KC: It seems funny, in retrospect, that none of the early search engines got “verbed” so to speak. What do you remember about your former competitors?
SB: Well early on, when the web was really hitting its stride, it seemed like there were just such a myriad of options. All of them were basically the same, when it comes down to it. At the time I think AltaVista was the dominant player, but I actually preferred an engine called Dogpile. I admired Dogpile for both technical reasons, since it was above par at the time, and for more puerile reasons. The scatological name appealed to the juvenile side of me, perhaps a side that is somewhat reflective in Google today. I mean, look at our logo. It’s a child’s concept of what a corporate logo should look like. It could only be worse if it were in Comic Sans, otherwise we pretty much have gotten away with fronting a multi-billion dollar company using something reminiscent of a hurried MSPaint job. But anyway, Dogpile was good. We were better. You don’t hear much about Dogpile anymore.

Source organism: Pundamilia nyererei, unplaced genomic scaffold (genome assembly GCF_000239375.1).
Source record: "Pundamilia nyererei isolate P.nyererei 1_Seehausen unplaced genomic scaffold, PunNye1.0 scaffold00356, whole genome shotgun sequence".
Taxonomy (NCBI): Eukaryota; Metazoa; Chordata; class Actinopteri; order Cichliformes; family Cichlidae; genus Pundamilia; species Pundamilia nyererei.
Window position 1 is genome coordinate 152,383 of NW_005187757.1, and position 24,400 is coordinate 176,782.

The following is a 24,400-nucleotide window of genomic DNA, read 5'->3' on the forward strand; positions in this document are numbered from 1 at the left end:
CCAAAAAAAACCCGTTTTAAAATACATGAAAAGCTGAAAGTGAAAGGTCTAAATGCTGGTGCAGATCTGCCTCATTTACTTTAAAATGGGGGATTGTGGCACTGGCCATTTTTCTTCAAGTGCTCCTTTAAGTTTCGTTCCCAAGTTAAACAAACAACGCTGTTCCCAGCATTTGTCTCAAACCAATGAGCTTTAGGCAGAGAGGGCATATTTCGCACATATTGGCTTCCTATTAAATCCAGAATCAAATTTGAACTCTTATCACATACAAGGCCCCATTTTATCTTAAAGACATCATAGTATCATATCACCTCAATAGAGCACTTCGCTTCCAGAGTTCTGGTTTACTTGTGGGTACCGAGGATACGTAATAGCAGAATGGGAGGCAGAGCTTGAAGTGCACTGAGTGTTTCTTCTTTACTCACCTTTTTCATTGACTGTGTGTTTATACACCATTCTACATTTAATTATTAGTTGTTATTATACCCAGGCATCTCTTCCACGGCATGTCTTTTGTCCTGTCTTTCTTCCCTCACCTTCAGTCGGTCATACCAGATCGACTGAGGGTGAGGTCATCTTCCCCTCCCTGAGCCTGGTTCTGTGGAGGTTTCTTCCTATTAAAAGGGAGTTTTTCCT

KC: I have to ask you, because some friends were bugging me about this, but what exactly is the reason for having, or had, so many Google projects classified as beta?
SB: I mean, okay, I’ll be honest: the “beta” thing is not my favorite part of Google culture. The thing maybe started with logical enough motivations. Larry [Page] and I thought, I still think, it’s ridiculous to have all these versions. You know, like version 18.104.22.168 and version 22.214.171.124 and so forth. Why not just say, “We’re still working on this [stuff], give us time,” or whatever. So we just said “Hey this is in beta” and it took some of the expectations off; people didn’t expect such a polished product even if, in the end, the product was in fact quite functional and nearly bug-free.